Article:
Well two years running I have tried to use Aeroplan to either Cancun or Dominican Republic from Ottawa during a shoulder season of October or November. Bad news! This 4 hour flight was available for 40,000 points per person for a 14 hour one way flight with 1 or 2 stop overs. The return was even better (haha) at 15 hours. This year 15 hours and 16 hours are available to either location. Thought I might use my distinction benefits and for 47,500 one way and 49,000 return I can also get there in 16 hours and 18 hours. What kind of joke is that? Last year, we were fortunate to have enough Air Miles for my wife and I to fly round trip with a direct flight there (4 hours) and a one stop in Toronto for a 6 hours total trip return for 4400 points each plus $438.00 taxes and fees. Great!. This year Air Miles has the Aeroplan times and the Air Miles is not 4400 but 5800 miles. Takes a decade to earn that many points for two with Air Miles. Same applies to Nassau.

Not only is that disgusting, this month we tried to book a flight from Montreal to St. John’s Newfoundland and we cannot get there with a classic fare unless we wait 10 hours in Halifax. Our return would be 8 hours for a 3 hour flight. For this “free” flight we would have to pay $396.00 for two for taxes and fees! I looked up the taxes and fees and all are acceptable except the carrier fuel charge of $54 per person. Did Air Canada forget that oil has dropped by more than half price and the surcharge is another money grab and was only warranted with the per barrel cost of $110 or so. At less than half of that, this charge should be dropped. Time for consumer protection to kick in. And I am an Air Canada shareholder but that is a rip off!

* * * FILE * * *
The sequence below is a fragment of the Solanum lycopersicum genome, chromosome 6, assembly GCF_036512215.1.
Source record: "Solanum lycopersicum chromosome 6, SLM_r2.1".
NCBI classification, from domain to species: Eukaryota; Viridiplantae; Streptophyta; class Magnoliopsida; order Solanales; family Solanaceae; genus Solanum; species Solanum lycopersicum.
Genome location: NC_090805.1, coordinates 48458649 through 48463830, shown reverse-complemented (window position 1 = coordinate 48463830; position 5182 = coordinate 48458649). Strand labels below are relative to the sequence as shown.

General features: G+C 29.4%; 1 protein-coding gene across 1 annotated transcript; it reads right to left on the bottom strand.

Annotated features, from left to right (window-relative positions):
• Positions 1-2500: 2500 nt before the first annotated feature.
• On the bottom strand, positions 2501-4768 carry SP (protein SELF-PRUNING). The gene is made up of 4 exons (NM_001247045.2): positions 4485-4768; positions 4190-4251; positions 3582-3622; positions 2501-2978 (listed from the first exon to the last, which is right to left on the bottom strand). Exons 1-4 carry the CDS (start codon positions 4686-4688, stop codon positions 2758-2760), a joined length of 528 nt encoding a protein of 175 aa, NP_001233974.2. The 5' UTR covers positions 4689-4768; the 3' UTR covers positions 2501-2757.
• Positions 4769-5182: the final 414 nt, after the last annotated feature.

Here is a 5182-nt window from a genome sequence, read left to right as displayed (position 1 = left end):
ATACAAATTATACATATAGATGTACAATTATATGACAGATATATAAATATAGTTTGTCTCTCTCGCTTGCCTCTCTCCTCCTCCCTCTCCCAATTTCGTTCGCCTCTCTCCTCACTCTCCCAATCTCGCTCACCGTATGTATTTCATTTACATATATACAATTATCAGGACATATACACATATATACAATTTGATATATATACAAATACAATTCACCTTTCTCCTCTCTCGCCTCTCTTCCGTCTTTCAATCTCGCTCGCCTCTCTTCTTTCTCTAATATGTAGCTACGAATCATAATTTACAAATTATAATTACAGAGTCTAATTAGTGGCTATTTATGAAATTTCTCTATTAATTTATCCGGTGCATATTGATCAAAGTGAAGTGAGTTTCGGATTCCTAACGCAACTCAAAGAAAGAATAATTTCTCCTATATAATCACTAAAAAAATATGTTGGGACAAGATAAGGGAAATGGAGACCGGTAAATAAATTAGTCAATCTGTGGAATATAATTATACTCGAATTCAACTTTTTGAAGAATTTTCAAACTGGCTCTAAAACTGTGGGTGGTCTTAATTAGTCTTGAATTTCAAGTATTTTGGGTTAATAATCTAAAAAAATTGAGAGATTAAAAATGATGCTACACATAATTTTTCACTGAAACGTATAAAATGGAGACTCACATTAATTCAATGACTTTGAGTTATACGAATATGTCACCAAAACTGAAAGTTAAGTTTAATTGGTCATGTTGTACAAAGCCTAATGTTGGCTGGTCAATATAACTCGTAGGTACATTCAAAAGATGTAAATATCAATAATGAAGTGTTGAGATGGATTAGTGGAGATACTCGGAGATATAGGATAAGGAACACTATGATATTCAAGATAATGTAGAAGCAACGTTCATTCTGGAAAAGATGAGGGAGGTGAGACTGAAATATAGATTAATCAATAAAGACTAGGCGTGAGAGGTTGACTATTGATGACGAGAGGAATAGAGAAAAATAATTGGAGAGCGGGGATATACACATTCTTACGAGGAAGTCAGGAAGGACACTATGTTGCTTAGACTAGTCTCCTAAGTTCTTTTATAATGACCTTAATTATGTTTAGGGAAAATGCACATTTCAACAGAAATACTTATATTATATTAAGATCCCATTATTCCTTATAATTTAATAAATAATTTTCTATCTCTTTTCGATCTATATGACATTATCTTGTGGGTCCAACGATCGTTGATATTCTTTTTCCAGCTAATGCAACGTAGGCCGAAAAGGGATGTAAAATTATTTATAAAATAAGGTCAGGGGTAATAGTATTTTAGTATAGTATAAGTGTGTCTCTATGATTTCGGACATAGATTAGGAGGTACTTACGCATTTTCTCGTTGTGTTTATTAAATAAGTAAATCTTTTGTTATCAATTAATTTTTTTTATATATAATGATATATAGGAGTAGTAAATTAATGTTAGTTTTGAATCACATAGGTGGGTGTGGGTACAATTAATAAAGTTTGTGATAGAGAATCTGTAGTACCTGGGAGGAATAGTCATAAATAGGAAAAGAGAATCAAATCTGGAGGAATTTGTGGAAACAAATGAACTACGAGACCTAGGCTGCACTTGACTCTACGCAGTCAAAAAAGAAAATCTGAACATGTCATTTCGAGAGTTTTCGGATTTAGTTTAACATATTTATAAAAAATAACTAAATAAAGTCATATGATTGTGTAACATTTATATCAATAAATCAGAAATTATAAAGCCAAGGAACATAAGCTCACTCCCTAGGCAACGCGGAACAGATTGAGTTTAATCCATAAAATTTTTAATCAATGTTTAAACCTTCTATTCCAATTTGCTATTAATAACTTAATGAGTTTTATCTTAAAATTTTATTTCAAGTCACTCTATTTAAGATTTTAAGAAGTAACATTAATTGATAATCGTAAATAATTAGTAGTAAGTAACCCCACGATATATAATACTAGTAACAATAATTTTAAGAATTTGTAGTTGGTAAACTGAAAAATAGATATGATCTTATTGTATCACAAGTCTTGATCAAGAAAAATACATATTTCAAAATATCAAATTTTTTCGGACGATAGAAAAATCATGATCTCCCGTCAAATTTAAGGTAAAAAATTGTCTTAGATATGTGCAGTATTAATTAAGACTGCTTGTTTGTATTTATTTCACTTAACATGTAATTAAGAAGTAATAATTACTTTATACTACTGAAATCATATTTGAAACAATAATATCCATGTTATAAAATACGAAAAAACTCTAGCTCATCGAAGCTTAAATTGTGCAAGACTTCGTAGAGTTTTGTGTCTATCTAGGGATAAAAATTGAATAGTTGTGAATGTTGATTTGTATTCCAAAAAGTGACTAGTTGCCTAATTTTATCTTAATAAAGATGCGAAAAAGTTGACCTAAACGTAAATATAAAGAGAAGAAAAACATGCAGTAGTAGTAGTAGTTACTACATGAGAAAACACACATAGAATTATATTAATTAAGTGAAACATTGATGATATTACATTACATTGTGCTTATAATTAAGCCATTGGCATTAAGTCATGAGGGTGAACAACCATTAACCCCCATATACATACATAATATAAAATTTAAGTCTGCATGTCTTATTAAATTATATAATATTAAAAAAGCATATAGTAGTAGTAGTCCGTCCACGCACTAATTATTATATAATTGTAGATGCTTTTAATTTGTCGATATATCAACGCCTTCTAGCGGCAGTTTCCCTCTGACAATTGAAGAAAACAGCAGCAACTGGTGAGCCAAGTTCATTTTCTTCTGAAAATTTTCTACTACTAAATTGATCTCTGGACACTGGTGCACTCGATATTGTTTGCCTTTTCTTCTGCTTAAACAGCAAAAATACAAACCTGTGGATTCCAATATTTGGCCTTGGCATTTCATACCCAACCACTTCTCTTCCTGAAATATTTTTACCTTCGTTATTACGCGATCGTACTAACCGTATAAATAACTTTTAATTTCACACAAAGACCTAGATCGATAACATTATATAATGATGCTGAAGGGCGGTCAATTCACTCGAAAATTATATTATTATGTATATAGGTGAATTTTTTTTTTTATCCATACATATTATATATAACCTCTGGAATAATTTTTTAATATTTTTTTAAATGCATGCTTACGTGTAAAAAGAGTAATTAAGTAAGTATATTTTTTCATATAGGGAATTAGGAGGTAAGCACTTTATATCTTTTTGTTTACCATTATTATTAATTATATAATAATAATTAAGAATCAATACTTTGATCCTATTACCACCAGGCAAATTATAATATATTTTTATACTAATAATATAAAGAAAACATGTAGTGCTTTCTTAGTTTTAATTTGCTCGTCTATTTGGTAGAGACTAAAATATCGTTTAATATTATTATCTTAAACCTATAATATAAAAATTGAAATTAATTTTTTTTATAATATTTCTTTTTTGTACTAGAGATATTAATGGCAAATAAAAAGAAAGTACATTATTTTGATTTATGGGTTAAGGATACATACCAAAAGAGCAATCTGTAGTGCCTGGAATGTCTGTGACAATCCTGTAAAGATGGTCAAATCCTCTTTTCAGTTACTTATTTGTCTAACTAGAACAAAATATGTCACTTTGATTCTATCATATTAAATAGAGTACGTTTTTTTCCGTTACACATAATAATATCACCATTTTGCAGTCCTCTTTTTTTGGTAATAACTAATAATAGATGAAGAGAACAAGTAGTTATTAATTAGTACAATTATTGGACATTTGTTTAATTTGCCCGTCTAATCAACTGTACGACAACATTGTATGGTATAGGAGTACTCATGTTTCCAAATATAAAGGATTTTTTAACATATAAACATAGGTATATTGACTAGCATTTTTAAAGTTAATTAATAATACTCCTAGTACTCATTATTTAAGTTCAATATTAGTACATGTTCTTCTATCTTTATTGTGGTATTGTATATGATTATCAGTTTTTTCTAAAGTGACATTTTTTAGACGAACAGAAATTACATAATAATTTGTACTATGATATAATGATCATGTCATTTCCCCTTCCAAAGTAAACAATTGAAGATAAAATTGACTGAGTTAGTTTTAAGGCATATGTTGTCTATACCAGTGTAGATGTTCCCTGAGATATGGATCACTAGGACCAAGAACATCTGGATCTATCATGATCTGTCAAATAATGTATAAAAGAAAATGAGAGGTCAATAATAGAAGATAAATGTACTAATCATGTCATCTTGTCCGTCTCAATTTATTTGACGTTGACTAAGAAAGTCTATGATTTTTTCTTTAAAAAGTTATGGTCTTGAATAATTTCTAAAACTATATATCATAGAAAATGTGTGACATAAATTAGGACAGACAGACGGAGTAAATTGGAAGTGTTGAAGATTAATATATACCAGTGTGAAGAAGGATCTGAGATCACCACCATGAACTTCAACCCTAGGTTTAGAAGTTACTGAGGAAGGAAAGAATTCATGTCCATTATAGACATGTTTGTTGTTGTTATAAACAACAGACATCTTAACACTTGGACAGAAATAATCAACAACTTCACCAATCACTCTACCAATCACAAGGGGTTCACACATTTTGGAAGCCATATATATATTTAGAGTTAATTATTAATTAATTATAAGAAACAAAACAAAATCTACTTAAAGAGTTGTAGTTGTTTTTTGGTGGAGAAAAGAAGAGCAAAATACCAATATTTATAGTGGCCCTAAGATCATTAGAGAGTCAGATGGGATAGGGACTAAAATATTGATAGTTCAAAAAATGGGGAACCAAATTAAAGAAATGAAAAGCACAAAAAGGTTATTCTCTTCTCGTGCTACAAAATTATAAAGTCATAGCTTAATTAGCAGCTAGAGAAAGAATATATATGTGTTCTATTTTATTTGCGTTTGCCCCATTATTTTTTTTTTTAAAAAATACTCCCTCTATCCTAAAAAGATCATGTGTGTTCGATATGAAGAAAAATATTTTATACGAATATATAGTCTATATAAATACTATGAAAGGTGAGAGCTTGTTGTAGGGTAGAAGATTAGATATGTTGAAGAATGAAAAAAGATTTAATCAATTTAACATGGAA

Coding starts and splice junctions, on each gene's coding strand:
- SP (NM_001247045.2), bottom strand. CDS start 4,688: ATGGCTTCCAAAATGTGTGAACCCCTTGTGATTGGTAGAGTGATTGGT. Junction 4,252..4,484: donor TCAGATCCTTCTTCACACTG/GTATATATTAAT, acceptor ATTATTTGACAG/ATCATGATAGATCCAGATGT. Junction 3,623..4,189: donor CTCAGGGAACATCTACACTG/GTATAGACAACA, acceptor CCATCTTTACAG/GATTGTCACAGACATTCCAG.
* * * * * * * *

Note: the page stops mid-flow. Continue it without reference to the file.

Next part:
Response on the blog to the above story

Master Nerd via the blog

Those flights to Cancun/Dominican certainly suck. Regarding the fuel surcharges, it’s not quite so simple. The problem is that even though oil prices have dropped, so has the Canadian dollar. Jet fuel is predominantly purchased from the US in USD, and is paid for months in advanced. So really, any savings they are getting are largely a wash with the weak Canadian dollar and the long term time-scales of purchasing jet fuel. WestJet is feeling the same pinch as well. On the flip side, US airlines should be raking it as long as their dollar is strong and oil is cheap. Strangely, I’ve noticed that you can save a little money if you book AC codeshare flights on the United website, even if they’re all on AC metal.

Happy travels!

Craig R. via email

I have a ton of Aeroplan points I have been trying to burn. I
recently had to travel to Vancouver, and thought here’s a chance. Not
quite. I could book a direct flight from Toronto to Vancouver no
problem, in fact I had several direct flights to choose from. But when
it came time to book the return trip, the only options between Vancouver
and Toronto involved an overnight stop in Regina.  So I changed my
travel dates and … same thing. I even went as far as to change the
travel dates by six months – that gave me a choice of over nighting in
Regina, or Saskatoon. No direct flights home, regardless of what I did.
That is just plain stupid.

Had another business
trip come up – Amsterdam this time. So I looked at Toronto to Amsterdam
routings, all of which involved a stop someplace so even the shortest
travel time was over 10 hours. An economy seat is 60,000 points return.